Fizzy bear branded
1 Dec 2015
Fizzy's got a brand new brand.
The previous logotype was a beaut and served Metafizzy well. But it did have some issues (No fault of James' — these issues were all self-inflicted as I requested).
- Legibility trouble: People would read "Meta fuzzy" or worse "Meta furry"
- The two line treatment led to people spelling the name as two words "Meta Fizzy"
- It did not reduce well. It didn't hold up at small sizes, like a Twitter avatar or favicon
But the big reason for a rebrand was that I saw how popular the Bower logo had become. When I'd go to meetups and lay out stickers, all the Bower birds would get snatched up. With visual logos, people can ascribe their own meaning to them. It's just an image. But a logotype or wordmark has a definite meaning. It names the company. This direct meaning makes logotypes less relatable. You probably want to stick an Octocat on your laptop, but feel kinda weird labelling it with a "GitHub" wordmark.
Metafizzy needed a mascot. The bear has long since been a part of company lore. Erin likes to tease this enterprise, calling it "Lil Bear Designs." Back in 2012, I tried out the concept, sketching a couple bears. You can see how close these sketches were to the final version.
I liked the leaping treatment, but the execution looked awkward. Opening up the sketchbook three years later, I thumbnailed a variety of little bears.
I felt like a simplified runner bear was the winner.
It looks simple enough, but getting to this final form took hundreds of iterations, tweaking line styles, adjusting arm and leg positions, and figuring out what to do with that damn right ear.
This logo checks off all the boxes: reducible, mascot, and it's flexible. It works as one-color treatment, but its capable of more elaborate styling with rainbows or gradients.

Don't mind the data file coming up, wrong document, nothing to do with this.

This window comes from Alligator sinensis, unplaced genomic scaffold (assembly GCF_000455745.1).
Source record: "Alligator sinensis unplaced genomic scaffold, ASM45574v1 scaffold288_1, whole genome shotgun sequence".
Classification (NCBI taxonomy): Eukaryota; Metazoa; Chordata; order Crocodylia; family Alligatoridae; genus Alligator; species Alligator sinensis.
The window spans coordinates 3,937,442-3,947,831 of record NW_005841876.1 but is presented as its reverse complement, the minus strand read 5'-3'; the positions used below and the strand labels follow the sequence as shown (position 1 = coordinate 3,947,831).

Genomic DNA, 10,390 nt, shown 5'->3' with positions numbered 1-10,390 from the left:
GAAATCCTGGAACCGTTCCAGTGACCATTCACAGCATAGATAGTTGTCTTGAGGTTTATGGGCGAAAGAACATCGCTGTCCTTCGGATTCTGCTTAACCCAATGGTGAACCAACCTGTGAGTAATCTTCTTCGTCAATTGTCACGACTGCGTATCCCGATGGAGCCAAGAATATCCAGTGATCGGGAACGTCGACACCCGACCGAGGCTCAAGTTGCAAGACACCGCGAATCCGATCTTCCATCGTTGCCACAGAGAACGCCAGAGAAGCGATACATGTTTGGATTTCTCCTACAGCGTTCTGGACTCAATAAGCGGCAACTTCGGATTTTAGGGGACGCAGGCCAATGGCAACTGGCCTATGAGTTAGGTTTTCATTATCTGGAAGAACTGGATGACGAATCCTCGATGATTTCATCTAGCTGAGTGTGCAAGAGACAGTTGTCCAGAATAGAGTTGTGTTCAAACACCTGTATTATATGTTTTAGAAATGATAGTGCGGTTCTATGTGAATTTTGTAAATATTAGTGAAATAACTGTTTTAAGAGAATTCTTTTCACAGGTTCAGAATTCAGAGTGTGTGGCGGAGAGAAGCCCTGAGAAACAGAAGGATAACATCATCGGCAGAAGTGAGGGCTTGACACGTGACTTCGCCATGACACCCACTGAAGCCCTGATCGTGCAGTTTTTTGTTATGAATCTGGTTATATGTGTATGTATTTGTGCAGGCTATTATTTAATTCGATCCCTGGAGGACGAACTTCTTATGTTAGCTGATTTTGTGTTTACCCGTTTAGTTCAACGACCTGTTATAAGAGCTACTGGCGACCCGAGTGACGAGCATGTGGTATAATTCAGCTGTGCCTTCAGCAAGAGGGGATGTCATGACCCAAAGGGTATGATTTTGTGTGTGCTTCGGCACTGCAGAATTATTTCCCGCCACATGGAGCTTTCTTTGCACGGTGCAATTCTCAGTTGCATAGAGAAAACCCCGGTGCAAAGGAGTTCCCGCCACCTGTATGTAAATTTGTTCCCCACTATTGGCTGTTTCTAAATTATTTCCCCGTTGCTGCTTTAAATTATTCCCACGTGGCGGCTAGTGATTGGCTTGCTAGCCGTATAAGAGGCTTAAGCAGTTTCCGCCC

With the new bear logo, the wordmark needed revisiting. The geometric logo treatment did not pair well with the humanistic letter forms. Fortunately, when James submitted the logotype, he also provided a couple geometric logotype treatments. As a bumbling novice typographer, I attempted to retool these to better suit the new logo and resolve the legibility issues.
The wordmark still doesn't feel 100%. It does its job sitting next to the logo. But alone, it's missing the bounce and lilt of the previous version. It's a bit too generic and safe. As Erin noted, it could work just as well on packaging for baby formula.
To help convince myself, I started using the new brand in practice. Rather than writing this blog post and declaring "It's done!", putting the logo and wordmark on stuff would be the best test to see how it worked in context.
I love it. The bear is in.
Logos are important, even for a one-man company. After all, it's just me and the code. But with a brand, Metafizzy feels bigger, more real.
This one marks the next chapter.